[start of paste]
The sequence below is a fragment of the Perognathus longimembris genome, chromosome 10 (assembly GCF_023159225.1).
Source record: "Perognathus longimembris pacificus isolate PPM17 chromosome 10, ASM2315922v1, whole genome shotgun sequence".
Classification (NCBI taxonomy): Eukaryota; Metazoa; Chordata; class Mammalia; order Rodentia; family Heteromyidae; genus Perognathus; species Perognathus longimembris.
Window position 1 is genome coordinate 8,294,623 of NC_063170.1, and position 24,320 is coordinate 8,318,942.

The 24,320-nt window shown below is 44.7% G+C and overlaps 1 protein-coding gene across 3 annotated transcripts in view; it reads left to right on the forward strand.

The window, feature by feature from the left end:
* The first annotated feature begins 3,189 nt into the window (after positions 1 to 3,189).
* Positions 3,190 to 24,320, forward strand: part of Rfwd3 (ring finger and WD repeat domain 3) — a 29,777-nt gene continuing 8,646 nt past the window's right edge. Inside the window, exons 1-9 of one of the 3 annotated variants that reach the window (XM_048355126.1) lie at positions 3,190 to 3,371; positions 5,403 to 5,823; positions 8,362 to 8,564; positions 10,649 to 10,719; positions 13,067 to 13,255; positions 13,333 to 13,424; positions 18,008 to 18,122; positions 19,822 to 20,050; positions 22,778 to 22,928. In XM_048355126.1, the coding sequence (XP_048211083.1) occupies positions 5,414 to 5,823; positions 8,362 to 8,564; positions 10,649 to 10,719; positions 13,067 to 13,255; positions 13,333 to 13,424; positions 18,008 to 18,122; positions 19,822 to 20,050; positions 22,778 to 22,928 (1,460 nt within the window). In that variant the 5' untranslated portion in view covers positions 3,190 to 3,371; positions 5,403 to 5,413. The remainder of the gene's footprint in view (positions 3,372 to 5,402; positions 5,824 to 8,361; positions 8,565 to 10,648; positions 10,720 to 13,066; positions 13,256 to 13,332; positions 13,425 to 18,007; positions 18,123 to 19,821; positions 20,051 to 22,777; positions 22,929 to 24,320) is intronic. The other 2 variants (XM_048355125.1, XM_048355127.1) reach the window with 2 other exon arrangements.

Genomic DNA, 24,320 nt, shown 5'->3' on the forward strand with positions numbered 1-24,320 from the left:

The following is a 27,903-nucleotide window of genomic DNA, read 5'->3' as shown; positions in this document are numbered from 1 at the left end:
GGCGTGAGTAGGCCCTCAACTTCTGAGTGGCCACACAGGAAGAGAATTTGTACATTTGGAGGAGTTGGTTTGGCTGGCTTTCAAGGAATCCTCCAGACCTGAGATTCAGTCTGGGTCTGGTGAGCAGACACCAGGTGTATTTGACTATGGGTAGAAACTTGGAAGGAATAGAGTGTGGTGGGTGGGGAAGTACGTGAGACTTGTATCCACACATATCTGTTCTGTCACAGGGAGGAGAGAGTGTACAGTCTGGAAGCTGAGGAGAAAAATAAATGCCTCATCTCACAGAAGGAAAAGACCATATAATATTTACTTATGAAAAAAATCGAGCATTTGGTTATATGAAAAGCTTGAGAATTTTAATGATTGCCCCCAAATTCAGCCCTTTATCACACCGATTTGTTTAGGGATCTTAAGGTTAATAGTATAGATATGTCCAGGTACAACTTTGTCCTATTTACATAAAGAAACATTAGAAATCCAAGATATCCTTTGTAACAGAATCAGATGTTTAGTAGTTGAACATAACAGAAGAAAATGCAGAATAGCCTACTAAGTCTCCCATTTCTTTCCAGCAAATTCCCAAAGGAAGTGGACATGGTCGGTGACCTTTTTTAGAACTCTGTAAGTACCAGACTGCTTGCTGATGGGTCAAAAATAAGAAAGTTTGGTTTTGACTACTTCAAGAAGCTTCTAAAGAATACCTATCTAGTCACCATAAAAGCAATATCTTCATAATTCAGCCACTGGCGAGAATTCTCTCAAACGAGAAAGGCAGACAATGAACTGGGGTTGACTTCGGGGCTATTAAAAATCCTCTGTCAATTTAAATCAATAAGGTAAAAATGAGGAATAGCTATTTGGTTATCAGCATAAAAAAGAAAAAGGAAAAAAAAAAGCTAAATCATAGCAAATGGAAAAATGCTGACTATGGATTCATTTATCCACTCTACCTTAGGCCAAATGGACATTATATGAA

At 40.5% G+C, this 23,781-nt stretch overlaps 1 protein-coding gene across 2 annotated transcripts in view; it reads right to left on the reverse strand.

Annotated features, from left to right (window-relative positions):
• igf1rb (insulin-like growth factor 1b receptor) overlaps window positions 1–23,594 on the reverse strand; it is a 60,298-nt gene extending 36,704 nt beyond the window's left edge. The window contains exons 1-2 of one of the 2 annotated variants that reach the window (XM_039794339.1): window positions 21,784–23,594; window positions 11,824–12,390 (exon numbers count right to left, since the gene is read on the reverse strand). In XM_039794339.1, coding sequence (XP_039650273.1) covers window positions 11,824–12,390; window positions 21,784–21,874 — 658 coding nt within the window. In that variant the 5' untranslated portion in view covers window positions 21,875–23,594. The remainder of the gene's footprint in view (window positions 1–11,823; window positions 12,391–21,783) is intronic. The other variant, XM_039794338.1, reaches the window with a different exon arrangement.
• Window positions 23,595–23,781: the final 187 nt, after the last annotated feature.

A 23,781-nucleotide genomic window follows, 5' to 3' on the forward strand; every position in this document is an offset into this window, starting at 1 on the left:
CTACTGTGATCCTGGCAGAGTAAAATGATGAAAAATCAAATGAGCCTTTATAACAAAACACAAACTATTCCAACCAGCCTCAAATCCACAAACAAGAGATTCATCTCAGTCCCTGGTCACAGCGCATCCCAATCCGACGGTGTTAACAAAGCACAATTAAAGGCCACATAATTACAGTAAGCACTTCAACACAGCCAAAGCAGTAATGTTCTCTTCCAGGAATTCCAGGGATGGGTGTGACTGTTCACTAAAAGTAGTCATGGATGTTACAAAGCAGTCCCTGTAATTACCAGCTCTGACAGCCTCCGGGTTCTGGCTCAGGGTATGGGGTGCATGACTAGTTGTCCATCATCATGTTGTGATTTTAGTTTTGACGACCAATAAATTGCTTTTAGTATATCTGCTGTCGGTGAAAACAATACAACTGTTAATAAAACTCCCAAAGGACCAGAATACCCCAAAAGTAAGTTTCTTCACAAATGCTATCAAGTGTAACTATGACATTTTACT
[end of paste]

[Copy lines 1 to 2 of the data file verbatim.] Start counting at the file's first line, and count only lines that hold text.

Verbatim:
The sequence below is a fragment of the Perognathus longimembris genome, chromosome 10 (assembly GCF_023159225.1).
Source record: "Perognathus longimembris pacificus isolate PPM17 chromosome 10, ASM2315922v1, whole genome shotgun sequence".